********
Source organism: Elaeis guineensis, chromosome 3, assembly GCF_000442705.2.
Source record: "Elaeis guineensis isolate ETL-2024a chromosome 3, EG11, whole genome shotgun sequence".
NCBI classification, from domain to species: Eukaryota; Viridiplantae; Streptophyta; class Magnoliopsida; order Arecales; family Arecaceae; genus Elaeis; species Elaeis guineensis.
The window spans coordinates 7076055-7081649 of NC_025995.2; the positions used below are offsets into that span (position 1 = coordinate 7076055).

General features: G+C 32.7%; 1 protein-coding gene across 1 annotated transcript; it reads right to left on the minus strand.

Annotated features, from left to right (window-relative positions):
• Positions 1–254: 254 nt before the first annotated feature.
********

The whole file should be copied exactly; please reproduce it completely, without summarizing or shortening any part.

Source organism: Elaeis guineensis, chromosome 3, assembly GCF_000442705.2.
Source record: "Elaeis guineensis isolate ETL-2024a chromosome 3, EG11, whole genome shotgun sequence".
NCBI classification, from domain to species: Eukaryota; Viridiplantae; Streptophyta; class Magnoliopsida; order Arecales; family Arecaceae; genus Elaeis; species Elaeis guineensis.
The window spans coordinates 7076055-7081649 of NC_025995.2; the positions used below are offsets into that span (position 1 = coordinate 7076055).

General features: G+C 32.7%; 1 protein-coding gene across 1 annotated transcript; it reads right to left on the minus strand.

Annotated features, from left to right (window-relative positions):
• Positions 1–254: 254 nt before the first annotated feature.